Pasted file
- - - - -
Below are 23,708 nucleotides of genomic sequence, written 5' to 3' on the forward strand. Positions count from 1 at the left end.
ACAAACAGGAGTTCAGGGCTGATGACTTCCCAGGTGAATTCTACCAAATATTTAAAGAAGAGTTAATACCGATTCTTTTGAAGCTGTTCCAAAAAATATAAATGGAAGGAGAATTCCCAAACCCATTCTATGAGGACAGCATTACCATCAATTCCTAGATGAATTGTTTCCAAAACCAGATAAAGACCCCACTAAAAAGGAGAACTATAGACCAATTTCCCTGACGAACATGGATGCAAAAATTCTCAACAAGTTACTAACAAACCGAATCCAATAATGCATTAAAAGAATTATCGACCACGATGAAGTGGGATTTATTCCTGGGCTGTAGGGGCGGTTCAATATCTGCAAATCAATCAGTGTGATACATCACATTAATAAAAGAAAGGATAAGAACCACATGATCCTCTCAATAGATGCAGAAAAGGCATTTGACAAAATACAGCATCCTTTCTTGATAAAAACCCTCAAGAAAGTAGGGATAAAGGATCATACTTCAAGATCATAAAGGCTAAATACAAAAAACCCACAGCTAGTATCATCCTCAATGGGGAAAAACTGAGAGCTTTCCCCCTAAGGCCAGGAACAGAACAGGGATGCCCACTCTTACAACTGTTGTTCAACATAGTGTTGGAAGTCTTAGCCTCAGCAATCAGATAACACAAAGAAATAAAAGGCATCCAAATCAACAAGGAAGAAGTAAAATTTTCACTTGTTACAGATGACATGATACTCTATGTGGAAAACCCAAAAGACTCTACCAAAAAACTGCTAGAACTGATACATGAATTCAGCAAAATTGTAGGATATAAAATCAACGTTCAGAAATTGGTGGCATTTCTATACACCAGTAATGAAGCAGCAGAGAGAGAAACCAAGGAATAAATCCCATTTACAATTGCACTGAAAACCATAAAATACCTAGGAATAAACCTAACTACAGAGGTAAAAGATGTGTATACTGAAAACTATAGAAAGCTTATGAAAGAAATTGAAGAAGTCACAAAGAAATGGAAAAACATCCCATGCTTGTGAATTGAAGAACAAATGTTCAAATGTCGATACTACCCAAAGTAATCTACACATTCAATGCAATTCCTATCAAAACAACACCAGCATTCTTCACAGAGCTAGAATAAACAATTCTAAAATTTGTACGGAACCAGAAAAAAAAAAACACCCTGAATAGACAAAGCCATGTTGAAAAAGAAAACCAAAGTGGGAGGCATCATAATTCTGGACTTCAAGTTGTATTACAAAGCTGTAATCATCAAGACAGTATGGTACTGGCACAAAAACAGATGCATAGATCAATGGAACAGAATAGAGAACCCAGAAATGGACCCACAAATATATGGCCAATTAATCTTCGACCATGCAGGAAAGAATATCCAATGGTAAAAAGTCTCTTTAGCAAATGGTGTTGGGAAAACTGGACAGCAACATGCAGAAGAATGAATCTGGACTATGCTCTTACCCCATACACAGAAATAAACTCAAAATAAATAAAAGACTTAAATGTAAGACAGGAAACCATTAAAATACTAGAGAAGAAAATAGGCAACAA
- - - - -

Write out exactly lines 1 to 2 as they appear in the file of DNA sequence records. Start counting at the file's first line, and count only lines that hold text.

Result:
Below are 23,708 nucleotides of genomic sequence, written 5' to 3' on the forward strand. Positions count from 1 at the left end.
ACAAACAGGAGTTCAGGGCTGATGACTTCCCAGGTGAATTCTACCAAATATTTAAAGAAGAGTTAATACCGATTCTTTTGAAGCTGTTCCAAAAAATATAAATGGAAGGAGAATTCCCAAACCCATTCTATGAGGACAGCATTACCATCAATTCCTAGATGAATTGTTTCCAAAACCAGATAAAGACCCCACTAAAAAGGAGAACTATAGACCAATTTCCCTGACGAACATGGATGCAAAAATTCTCAACAAGTTACTAACAAACCGAATCCAATAATGCATTAAAAGAATTATCGACCACGATGAAGTGGGATTTATTCCTGGGCTGTAGGGGCGGTTCAATATCTGCAAATCAATCAGTGTGATACATCACATTAATAAAAGAAAGGATAAGAACCACATGATCCTCTCAATAGATGCAGAAAAGGCATTTGACAAAATACAGCATCCTTTCTTGATAAAAACCCTCAAGAAAGTAGGGATAAAGGATCATACTTCAAGATCATAAAGGCTAAATACAAAAAACCCACAGCTAGTATCATCCTCAATGGGGAAAAACTGAGAGCTTTCCCCCTAAGGCCAGGAACAGAACAGGGATGCCCACTCTTACAACTGTTGTTCAACATAGTGTTGGAAGTCTTAGCCTCAGCAATCAGATAACACAAAGAAATAAAAGGCATCCAAATCAACAAGGAAGAAGTAAAATTTTCACTTGTTACAGATGACATGATACTCTATGTGGAAAACCCAAAAGACTCTACCAAAAAACTGCTAGAACTGATACATGAATTCAGCAAAATTGTAGGATATAAAATCAACGTTCAGAAATTGGTGGCATTTCTATACACCAGTAATGAAGCAGCAGAGAGAGAAACCAAGGAATAAATCCCATTTACAATTGCACTGAAAACCATAAAATACCTAGGAATAAACCTAACTACAGAGGTAAAAGATGTGTATACTGAAAACTATAGAAAGCTTATGAAAGAAATTGAAGAAGTCACAAAGAAATGGAAAAACATCCCATGCTTGTGAATTGAAGAACAAATGTTCAAATGTCGATACTACCCAAAGTAATCTACACATTCAATGCAATTCCTATCAAAACAACACCAGCATTCTTCACAGAGCTAGAATAAACAATTCTAAAATTTGTACGGAACCAGAAAAAAAAAAACACCCTGAATAGACAAAGCCATGTTGAAAAAGAAAACCAAAGTGGGAGGCATCATAATTCTGGACTTCAAGTTGTATTACAAAGCTGTAATCATCAAGACAGTATGGTACTGGCACAAAAACAGATGCATAGATCAATGGAACAGAATAGAGAACCCAGAAATGGACCCACAAATATATGGCCAATTAATCTTCGACCATGCAGGAAAGAATATCCAATGGTAAAAAGTCTCTTTAGCAAATGGTGTTGGGAAAACTGGACAGCAACATGCAGAAGAATGAATCTGGACTATGCTCTTACCCCATACACAGAAATAAACTCAAAATAAATAAAAGACTTAAATGTAAGACAGGAAACCATTAAAATACTAGAGAAGAAAATAGGCAACAA